De George’s main aim in this paper is to give us arguments for why the common approaches to intergenerational justice are inadequate, but also to give the beginning of a possible solution.
Unlike Macklin, who I just reviewed, De George rejects both the rights approach and the utilitarian approach. Like Macklin, De George also argues that rights cannot apply to future people in virtue of the fact that they do not yet exist. The counterexample that he considers is the way we treat wills of people who have died. According to this objection, a will is respected by the law, apparently granting rights to people who are dead. Since we give rights to those who no longer exist, says the objection, why not give rights to future people as well. De George replies that in these types of cases the law doesn’t actually recognize the rights of people who have recently died, rather, they recognize the right of the currently living to inherit the property of those people.
He also considers whether future people have a right to be born. He argues that future people have no right to come into existence. But he does grant that the more likely it is that a particular person will come into existence, the stronger we should take their interests into account. I take him to be arguing along the lines that our duties to future people are very weak or non-existent when speaking of people in the far-off future, slightly stronger as we approach the present, and very strong (yet not of full rights status) when considering those who will soon be born. But you cannot hold a right to come into existence because you need to exist to have a right to something.
He divides his argumentation against rights into three distinct arguments. I have already mentioned the first, which is that you need to exist in order to have a right. His second argument is that giving rights to future people would undermine the purpose of the rights. He asks us to consider a division of rights to a particular non-renewable resource, oil. Since it is non-renewable it is impossible to use it to an extent that would prevent its running out. If everyone, including those presently existing and those who will exist in the future, have a right to all of the remaining oil, then any use of that oil will deprive future people of their right to it. The result being that no one could ever use the oil that everyone has a right to use, undermining the purpose of the right.
His third argument is that right make impossible demands on us. Either we must draw an arbitrary line separating the future generations who we consider and those we do not, or we take every generation into account, leaving us with almost nothing. This is similar to the argument above, but its force of persuasion is not that it undermines rights, but that it makes rights either too demanding (that we do not use oil) or too complicated (that we determine the limit of rights at a set distance in time from us). These problems lead De George to reject the use of rights for intergeneration justice.
De George also gives us three arguments against the next proposal, the utilitarian calculus. First, we would have to determine just how many generations to include in our calculus. Second, our calculation will depend on how many future generations will actually depend on oil, something that we cannot determine. And third, if we run out of oil we can go back to doing things the way we did them before (I don’t see why this is a problem for the utilitarian method, and he seems to treat it as an advantage). This third objection turns into the much larger issue of whether present generations have a duty to make later generations better off than they (present generations) were themselves. De George doesn’t think so, and while I don’t want to get into the argument right now, it seems that a number of philosophers, including John Rawls, agree with him. Suffice it to say that it would be extremely difficult to include future generations in the utilitarian calculus without any odd consequences.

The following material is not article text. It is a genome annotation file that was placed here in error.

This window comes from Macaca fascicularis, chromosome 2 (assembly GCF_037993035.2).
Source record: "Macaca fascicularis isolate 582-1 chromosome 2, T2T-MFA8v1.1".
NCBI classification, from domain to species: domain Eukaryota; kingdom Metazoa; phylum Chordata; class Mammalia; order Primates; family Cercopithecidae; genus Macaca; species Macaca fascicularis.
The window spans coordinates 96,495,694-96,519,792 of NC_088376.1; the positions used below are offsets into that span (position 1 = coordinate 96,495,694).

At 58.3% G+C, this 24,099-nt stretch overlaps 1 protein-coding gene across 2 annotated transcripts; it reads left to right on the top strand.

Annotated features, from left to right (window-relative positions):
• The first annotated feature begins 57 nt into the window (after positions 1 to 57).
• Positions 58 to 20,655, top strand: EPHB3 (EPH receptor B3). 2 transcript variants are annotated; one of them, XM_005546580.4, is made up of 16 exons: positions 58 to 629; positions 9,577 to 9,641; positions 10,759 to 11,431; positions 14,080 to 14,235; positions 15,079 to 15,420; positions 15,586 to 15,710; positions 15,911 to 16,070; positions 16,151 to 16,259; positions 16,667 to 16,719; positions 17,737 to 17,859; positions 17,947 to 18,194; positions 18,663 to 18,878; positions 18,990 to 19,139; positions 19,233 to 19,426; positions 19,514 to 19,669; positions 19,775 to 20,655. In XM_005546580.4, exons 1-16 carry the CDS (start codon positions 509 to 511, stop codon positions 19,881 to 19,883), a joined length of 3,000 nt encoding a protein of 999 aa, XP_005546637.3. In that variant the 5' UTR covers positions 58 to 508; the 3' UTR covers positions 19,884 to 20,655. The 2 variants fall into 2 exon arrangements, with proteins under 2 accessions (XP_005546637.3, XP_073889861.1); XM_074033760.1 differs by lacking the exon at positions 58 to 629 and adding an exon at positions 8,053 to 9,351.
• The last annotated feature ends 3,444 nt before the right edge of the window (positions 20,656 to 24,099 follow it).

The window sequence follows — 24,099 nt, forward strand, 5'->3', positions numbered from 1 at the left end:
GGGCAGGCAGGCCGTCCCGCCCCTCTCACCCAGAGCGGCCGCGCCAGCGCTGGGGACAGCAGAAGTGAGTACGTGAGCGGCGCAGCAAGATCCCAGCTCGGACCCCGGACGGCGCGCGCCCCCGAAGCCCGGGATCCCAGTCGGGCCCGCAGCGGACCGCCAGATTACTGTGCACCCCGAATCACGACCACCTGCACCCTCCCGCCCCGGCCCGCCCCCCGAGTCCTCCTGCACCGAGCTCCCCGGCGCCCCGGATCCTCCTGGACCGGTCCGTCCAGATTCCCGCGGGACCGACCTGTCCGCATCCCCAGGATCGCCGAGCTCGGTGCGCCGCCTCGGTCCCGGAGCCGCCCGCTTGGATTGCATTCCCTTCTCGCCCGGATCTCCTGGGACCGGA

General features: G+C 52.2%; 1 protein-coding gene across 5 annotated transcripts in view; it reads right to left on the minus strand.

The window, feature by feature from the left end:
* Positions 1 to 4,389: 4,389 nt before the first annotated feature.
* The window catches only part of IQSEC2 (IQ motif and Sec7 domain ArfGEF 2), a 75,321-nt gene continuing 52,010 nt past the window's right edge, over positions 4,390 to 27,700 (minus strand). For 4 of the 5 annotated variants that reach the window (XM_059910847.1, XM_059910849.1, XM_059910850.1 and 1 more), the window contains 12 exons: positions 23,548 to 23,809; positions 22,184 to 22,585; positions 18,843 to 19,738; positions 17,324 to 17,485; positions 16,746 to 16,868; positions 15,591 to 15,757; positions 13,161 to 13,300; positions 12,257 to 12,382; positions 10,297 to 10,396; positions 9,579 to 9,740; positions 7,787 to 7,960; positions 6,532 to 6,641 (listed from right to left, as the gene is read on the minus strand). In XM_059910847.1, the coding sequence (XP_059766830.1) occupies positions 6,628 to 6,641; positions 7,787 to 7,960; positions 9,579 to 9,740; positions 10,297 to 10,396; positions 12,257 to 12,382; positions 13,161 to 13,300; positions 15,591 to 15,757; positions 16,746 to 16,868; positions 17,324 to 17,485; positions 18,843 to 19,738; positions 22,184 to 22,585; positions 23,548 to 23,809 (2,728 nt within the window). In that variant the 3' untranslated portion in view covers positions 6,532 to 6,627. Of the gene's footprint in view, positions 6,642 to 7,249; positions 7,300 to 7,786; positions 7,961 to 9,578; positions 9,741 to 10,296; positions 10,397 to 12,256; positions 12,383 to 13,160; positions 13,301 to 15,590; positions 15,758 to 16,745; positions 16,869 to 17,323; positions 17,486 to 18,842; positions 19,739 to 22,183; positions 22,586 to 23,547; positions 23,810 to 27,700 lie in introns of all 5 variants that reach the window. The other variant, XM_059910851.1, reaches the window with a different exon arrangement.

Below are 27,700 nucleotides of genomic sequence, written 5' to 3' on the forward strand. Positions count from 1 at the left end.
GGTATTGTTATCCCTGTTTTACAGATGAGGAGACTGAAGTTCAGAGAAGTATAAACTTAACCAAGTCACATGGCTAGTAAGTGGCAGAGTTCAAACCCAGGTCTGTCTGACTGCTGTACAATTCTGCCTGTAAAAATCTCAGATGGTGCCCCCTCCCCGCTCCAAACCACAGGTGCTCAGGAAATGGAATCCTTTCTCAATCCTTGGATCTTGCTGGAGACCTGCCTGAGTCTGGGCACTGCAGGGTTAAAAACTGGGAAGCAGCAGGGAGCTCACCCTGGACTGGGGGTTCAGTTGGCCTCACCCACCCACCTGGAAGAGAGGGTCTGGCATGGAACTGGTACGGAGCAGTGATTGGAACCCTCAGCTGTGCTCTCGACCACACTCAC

As a result, De George argues that we cannot owe consideration, either in terms of rights or in our utilitarian calculus, to distant generations. So what do we owe them? At the very least we owe them the vast wealth of knowledge that we have accumulated. In the end our own interests trump those of future generations, but we ought not to completely ignore their interests.
I am going to focus on his suggestion that he gave at the very end of his paper that we have a duty to pass on our knowledge. There wasn’t actually a lot to work with here, so I don’t know the justification for passing on knowledge. He does say that there aren’t any reasons for why we wouldn’t do so, but this does not turn into an obligation. For instance, if I want to cross the street, and someone says to me that I have no reason to cross the street (and let’s say that this is true), I could just cross the street for the sake of doing so. Likewise, if we collectively decide that we don’t want a certain bundle of knowledge to be passed on, not because of the harm it will cause but because we just don’t want others to have it, it seems that we could destroy it.
As I mentioned in my last post, I’m not convinced by the human rights argument, but I do find utilitarian reasoning to be more persuasive in this area. It is unfortunate that his argument against utilitarianism is only a few lines long and without much justification, because someone could respond to his first argument that all generations count, but only in terms of negative utility. We may not have a duty to ensure that people in the future are well-off, but we at least have a duty not to cause harm. This would, of course, get us into the non-identity problem (since the identity of the harmed people would be dependent on our doing the harm), but I don’t think that his arguments are strong enough to reject utilitarian reasoning outright.